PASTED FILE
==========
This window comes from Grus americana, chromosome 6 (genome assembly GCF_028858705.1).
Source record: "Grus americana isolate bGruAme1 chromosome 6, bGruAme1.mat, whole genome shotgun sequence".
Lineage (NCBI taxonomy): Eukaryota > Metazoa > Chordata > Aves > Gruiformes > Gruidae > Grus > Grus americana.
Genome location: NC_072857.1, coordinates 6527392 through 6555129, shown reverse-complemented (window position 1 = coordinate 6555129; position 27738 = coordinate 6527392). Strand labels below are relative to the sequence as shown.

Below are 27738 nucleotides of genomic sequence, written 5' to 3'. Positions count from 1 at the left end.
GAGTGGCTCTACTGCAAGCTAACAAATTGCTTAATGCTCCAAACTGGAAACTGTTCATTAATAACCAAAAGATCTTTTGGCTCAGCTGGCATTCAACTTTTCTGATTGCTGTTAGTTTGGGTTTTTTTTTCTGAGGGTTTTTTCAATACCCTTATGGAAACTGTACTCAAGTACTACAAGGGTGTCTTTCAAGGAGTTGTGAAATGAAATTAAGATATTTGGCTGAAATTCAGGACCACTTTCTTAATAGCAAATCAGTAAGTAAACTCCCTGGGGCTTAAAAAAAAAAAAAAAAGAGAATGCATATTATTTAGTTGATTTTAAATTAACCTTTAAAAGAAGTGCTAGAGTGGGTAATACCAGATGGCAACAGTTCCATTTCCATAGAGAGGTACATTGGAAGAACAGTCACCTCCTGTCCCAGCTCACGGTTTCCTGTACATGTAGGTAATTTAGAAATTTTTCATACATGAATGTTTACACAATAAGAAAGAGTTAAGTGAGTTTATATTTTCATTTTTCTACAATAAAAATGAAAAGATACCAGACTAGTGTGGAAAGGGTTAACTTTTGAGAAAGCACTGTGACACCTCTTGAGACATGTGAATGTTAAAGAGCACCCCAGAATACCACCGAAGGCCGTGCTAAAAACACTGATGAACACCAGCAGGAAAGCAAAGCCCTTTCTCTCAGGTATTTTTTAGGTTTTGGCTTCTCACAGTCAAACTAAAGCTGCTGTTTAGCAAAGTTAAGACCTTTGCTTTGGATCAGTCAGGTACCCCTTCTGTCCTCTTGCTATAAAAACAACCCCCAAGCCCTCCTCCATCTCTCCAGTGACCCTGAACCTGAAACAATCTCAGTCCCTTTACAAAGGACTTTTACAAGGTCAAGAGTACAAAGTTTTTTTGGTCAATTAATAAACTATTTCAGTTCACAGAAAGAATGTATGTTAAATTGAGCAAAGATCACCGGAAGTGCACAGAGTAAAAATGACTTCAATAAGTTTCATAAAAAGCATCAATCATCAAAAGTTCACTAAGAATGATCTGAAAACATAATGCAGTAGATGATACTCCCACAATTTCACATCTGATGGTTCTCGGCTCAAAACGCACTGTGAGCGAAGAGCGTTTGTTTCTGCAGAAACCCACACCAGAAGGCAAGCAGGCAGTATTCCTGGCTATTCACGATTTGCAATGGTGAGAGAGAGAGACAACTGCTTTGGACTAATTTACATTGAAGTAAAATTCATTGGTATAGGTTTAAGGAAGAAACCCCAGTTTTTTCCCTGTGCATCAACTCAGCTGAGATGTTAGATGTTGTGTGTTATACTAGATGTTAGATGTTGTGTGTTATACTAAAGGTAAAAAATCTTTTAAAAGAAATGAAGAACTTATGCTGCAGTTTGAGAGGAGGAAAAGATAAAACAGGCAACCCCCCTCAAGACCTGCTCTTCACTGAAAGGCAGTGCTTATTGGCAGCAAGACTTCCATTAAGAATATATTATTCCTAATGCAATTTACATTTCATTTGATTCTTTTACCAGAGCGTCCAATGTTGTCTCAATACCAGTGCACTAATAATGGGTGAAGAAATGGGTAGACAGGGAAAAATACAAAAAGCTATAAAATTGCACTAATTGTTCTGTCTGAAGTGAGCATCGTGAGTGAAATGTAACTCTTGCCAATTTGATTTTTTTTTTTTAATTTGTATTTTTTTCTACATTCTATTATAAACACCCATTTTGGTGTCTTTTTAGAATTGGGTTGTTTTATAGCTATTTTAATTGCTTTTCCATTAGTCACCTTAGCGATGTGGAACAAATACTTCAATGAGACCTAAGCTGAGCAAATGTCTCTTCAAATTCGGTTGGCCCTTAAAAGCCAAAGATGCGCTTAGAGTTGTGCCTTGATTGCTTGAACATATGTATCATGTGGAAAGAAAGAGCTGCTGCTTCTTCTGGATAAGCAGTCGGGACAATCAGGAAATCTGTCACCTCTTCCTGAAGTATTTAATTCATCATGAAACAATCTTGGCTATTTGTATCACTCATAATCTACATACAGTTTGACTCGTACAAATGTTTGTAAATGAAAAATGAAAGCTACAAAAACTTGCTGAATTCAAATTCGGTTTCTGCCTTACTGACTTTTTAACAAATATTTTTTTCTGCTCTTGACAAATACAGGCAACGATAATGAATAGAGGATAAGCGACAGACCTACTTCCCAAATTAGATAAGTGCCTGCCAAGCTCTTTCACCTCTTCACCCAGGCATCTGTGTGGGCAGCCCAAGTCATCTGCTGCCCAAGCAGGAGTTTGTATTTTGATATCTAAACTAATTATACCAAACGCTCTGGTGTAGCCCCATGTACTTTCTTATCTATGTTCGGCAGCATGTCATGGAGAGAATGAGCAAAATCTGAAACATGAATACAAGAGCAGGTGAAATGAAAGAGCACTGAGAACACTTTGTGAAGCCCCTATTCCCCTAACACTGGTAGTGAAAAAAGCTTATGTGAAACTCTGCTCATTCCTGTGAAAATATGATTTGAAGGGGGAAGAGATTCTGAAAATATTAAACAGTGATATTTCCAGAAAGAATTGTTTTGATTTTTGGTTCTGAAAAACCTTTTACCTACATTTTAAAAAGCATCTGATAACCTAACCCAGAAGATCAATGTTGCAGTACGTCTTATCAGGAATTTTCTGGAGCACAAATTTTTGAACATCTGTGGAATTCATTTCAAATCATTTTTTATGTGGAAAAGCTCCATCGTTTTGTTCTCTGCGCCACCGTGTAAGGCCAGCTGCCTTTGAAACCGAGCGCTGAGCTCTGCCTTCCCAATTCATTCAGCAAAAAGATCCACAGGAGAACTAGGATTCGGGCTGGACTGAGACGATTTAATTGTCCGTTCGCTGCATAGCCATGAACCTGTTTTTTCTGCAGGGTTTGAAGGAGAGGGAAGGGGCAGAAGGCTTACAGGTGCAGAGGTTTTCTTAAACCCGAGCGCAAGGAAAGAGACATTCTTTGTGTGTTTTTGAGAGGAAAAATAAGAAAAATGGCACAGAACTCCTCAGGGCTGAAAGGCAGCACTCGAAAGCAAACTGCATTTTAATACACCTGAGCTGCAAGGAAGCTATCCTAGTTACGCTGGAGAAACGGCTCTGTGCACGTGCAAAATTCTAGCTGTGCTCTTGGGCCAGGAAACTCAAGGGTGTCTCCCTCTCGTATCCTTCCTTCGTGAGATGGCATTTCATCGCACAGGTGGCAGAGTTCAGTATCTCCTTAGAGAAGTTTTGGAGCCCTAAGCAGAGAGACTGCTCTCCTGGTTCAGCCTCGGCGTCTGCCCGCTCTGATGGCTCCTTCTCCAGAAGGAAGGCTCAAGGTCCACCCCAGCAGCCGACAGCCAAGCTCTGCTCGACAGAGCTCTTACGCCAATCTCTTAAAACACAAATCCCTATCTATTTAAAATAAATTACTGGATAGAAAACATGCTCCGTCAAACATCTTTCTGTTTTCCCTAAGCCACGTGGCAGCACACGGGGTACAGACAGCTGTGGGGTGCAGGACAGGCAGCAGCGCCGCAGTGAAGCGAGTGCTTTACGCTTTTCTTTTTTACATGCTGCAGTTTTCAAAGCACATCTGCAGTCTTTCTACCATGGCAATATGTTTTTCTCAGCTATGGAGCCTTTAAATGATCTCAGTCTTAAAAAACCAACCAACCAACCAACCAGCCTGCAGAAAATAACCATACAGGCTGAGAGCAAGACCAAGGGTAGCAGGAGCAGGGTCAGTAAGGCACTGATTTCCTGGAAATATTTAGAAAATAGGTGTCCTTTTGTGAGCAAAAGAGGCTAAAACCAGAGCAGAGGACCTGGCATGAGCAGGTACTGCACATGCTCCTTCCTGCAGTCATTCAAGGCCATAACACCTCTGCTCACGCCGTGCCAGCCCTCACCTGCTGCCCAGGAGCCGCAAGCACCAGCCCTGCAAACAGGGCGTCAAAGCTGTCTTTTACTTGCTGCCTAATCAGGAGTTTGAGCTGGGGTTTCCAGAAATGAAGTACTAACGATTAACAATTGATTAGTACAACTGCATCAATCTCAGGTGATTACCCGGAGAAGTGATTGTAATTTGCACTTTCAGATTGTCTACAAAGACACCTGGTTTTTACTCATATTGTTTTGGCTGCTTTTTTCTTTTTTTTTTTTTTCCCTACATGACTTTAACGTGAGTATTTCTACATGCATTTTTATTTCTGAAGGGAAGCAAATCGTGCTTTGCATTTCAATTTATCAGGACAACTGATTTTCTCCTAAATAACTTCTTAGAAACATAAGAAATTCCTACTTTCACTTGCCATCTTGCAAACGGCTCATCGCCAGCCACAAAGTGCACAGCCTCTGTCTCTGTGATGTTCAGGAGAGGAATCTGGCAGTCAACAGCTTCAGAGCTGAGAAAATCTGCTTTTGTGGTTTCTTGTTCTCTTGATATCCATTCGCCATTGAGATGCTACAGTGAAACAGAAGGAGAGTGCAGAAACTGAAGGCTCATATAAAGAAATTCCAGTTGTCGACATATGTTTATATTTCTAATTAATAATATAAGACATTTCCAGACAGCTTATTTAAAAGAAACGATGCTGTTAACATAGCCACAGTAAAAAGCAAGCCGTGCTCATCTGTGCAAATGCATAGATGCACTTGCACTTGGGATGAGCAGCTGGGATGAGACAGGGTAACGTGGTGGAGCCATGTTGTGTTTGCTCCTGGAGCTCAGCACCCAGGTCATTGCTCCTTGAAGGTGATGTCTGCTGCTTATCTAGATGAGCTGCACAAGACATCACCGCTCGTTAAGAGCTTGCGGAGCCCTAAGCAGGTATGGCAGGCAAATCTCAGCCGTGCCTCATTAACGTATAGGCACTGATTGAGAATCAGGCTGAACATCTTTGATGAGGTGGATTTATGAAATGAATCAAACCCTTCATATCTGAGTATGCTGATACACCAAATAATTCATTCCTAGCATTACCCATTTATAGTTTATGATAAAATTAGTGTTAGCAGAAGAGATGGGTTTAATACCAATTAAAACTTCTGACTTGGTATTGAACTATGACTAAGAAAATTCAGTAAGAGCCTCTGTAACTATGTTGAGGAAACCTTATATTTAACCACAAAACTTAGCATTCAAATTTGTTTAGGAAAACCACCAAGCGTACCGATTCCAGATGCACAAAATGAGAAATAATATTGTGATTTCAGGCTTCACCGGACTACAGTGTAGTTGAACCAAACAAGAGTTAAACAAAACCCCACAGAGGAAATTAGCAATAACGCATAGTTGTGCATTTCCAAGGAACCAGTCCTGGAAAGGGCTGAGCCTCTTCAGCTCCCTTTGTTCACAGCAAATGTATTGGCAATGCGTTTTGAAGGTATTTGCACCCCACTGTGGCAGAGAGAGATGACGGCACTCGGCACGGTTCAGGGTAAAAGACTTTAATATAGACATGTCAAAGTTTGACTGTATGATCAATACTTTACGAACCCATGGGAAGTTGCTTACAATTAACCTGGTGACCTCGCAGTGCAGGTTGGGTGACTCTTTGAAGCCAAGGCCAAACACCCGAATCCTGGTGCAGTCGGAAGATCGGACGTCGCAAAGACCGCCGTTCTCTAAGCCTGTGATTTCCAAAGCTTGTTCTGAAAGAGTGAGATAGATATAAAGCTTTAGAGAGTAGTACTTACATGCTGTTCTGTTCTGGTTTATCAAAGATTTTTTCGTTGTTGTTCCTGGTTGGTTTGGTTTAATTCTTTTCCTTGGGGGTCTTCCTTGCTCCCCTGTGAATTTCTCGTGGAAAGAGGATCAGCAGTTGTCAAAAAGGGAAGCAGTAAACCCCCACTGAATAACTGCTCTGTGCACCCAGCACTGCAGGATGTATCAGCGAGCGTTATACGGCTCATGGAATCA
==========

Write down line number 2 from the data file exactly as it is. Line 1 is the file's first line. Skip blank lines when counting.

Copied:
Source record: "Grus americana isolate bGruAme1 chromosome 6, bGruAme1.mat, whole genome shotgun sequence".